The National Highway Traffic Safety Administration said Sunday it is opening an investigation into whether Nissan Motor Co.’s recall of nearly 1 million vehicles for air bag problems was effective.
The auto safety agency said it is reviewing Nissan’s recall in March 2014 of 989,701 2013-2014 Altima, Leaf, Pathfinder, and Sentra, 2013 NV200, 2013 Infiniti JX35 and 2014 Infiniti Q50 and QX60 vehicles because the occupant classification system software may incorrectly classify the passenger seat as empty, when it is occupied by an adult.
Since the recall was launched, NHTSA has received 124 complaints alleging problems with the system after the recall repairs and in some cases other OCS related repairs were made by Nissan dealers. “The majority of the complaints allege the passenger air bag status light stays on (i.e., indicating passenger air bag is turned off) for adult front passengers. Some of the complaints state the dealers have made multiple repairs but the problem still persists,” NHTSA said.
Unfortunately for countless car owners, recall campaigns are not always effective.
According to a series of news reports, one of Nissan’s many auto recalls is now under investigation by the U.S. National Highway Traffic Safety Administration. The investigation is associated with an issue that may have not been entirely fixed by the company, which may have prompted several consumers to report problems.
If the investigation concludes that the company needs another fix, Nissan may end up having to issue another recall.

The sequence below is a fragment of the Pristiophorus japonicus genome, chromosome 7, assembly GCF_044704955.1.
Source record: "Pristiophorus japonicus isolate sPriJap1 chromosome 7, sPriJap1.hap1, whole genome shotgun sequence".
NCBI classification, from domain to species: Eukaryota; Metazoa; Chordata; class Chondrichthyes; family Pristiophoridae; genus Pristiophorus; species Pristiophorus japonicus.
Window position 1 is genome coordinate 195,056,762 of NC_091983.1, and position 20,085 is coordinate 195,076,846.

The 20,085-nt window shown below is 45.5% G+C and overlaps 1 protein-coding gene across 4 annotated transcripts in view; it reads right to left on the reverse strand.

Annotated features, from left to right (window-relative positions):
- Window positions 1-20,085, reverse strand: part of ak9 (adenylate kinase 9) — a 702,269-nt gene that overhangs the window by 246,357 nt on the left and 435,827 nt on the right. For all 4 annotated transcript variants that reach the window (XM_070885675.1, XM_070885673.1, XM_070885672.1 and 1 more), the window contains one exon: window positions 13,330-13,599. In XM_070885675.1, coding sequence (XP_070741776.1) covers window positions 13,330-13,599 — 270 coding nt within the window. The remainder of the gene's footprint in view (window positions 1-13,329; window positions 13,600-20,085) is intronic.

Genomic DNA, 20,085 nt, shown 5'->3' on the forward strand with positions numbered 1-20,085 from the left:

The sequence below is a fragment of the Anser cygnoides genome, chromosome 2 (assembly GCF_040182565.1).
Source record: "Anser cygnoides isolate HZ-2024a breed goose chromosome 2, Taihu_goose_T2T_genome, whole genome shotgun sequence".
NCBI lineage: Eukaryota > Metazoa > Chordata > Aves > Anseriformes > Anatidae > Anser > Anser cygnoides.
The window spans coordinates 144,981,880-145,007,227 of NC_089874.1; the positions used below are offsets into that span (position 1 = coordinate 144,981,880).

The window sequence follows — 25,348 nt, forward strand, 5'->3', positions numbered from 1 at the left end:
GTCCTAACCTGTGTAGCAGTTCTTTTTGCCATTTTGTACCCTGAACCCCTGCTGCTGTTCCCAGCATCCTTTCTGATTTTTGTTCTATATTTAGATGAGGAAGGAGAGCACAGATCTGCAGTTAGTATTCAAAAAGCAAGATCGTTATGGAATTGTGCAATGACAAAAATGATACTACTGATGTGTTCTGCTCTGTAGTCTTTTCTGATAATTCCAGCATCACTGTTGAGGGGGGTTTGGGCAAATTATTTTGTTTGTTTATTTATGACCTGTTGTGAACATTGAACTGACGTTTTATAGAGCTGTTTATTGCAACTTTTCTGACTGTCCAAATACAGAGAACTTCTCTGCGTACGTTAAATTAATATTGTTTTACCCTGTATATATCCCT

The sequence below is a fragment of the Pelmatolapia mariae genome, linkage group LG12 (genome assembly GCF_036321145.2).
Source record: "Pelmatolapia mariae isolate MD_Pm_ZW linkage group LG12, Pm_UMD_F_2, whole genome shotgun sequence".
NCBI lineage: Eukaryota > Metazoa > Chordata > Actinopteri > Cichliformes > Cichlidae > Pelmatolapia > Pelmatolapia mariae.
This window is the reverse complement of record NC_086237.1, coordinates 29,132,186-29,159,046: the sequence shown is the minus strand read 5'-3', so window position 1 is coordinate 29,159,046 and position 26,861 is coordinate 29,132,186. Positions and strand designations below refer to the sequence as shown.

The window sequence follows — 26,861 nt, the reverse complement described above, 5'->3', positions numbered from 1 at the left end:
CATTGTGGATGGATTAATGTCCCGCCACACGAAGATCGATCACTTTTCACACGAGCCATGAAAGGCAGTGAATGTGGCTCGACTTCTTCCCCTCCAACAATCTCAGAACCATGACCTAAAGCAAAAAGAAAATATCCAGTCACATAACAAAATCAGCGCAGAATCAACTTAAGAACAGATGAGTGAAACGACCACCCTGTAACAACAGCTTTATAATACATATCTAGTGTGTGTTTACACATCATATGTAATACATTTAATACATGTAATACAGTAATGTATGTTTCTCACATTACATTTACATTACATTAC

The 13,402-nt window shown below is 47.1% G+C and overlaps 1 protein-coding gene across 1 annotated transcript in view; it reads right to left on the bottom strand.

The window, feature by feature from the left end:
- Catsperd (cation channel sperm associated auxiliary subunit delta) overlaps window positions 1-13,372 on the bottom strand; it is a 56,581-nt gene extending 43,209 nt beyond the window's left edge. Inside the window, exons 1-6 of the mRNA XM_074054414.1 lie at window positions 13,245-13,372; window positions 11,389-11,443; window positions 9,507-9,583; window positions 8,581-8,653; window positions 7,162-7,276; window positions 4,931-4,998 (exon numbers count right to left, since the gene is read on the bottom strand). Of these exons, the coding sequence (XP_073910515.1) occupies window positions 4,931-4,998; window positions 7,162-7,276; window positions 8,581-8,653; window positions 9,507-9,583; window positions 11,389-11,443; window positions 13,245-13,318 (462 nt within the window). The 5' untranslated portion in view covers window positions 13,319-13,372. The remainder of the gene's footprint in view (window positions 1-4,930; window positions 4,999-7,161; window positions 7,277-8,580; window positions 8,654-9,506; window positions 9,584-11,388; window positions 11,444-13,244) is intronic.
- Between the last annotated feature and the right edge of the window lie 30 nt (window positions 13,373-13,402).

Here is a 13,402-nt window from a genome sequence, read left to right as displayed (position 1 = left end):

The original recall was launched when Nissan learned that high engine vibration along with potentially unusual seating positions may have caused the Occupant Detection System software to fail. As a result, the system may not identify a person sitting on the passenger seat, thus increasing the risk of a serious personal injury.
The issue caused Nissan to recall over 82,000 vehicles. The models included the 2013 Leaf, Altima, Pathfinder, Sentra, and Infinity JX35.
According to federal regulators, the recall helped to push the number of warranty claims down. But according to the company itself, it never stopped receiving complaints associated with the ODS systems, even after the recall campaign. Toward October of 2013, Nissan claimed it was not able to identify the problem as a safety defect, even knowing the system may not correctly prompt the air bags in the event of a crash if the ODS does not recognize a passenger is occupying the system.
Before February of 2014, the company was able to come up with certain changes to the system that helped the company to develop better safety systems for newer models.
In spite of the changes, at least two incidents were associated with the passenger air bag not deploying in crashes.
If you would like to know more about this investigation, follow this link.